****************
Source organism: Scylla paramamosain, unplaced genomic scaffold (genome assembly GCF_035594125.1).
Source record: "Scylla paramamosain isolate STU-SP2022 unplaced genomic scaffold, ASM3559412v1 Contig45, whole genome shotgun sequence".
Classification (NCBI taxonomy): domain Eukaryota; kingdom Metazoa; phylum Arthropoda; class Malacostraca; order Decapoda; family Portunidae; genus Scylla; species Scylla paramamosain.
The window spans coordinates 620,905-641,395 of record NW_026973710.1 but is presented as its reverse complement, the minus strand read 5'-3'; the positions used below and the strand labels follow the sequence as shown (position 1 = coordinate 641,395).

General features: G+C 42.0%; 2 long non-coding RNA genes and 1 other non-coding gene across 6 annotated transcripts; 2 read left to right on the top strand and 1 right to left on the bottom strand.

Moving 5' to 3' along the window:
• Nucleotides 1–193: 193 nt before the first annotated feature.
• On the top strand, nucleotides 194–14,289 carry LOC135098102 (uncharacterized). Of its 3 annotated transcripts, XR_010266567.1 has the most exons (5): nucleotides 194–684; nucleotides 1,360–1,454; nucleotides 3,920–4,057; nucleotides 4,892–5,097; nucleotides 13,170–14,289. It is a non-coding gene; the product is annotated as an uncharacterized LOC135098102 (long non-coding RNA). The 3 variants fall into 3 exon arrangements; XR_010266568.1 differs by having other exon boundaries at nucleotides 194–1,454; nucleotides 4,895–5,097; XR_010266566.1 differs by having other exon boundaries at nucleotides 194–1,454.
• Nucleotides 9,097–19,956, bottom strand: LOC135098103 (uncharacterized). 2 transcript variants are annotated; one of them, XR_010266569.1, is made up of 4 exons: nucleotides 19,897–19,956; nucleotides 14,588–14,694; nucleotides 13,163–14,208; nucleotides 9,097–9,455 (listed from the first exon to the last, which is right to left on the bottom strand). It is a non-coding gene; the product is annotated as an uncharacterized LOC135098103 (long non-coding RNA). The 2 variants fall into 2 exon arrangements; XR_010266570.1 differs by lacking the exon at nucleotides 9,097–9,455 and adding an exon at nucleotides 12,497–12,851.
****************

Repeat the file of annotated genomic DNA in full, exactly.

Source organism: Scylla paramamosain, unplaced genomic scaffold (genome assembly GCF_035594125.1).
Source record: "Scylla paramamosain isolate STU-SP2022 unplaced genomic scaffold, ASM3559412v1 Contig45, whole genome shotgun sequence".
Classification (NCBI taxonomy): domain Eukaryota; kingdom Metazoa; phylum Arthropoda; class Malacostraca; order Decapoda; family Portunidae; genus Scylla; species Scylla paramamosain.
The window spans coordinates 620,905-641,395 of record NW_026973710.1 but is presented as its reverse complement, the minus strand read 5'-3'; the positions used below and the strand labels follow the sequence as shown (position 1 = coordinate 641,395).

General features: G+C 42.0%; 2 long non-coding RNA genes and 1 other non-coding gene across 6 annotated transcripts; 2 read left to right on the top strand and 1 right to left on the bottom strand.

Moving 5' to 3' along the window:
• Nucleotides 1–193: 193 nt before the first annotated feature.
• On the top strand, nucleotides 194–14,289 carry LOC135098102 (uncharacterized). Of its 3 annotated transcripts, XR_010266567.1 has the most exons (5): nucleotides 194–684; nucleotides 1,360–1,454; nucleotides 3,920–4,057; nucleotides 4,892–5,097; nucleotides 13,170–14,289. It is a non-coding gene; the product is annotated as an uncharacterized LOC135098102 (long non-coding RNA). The 3 variants fall into 3 exon arrangements; XR_010266568.1 differs by having other exon boundaries at nucleotides 194–1,454; nucleotides 4,895–5,097; XR_010266566.1 differs by having other exon boundaries at nucleotides 194–1,454.
• Nucleotides 9,097–19,956, bottom strand: LOC135098103 (uncharacterized). 2 transcript variants are annotated; one of them, XR_010266569.1, is made up of 4 exons: nucleotides 19,897–19,956; nucleotides 14,588–14,694; nucleotides 13,163–14,208; nucleotides 9,097–9,455 (listed from the first exon to the last, which is right to left on the bottom strand). It is a non-coding gene; the product is annotated as an uncharacterized LOC135098103 (long non-coding RNA). The 2 variants fall into 2 exon arrangements; XR_010266570.1 differs by lacking the exon at nucleotides 9,097–9,455 and adding an exon at nucleotides 12,497–12,851.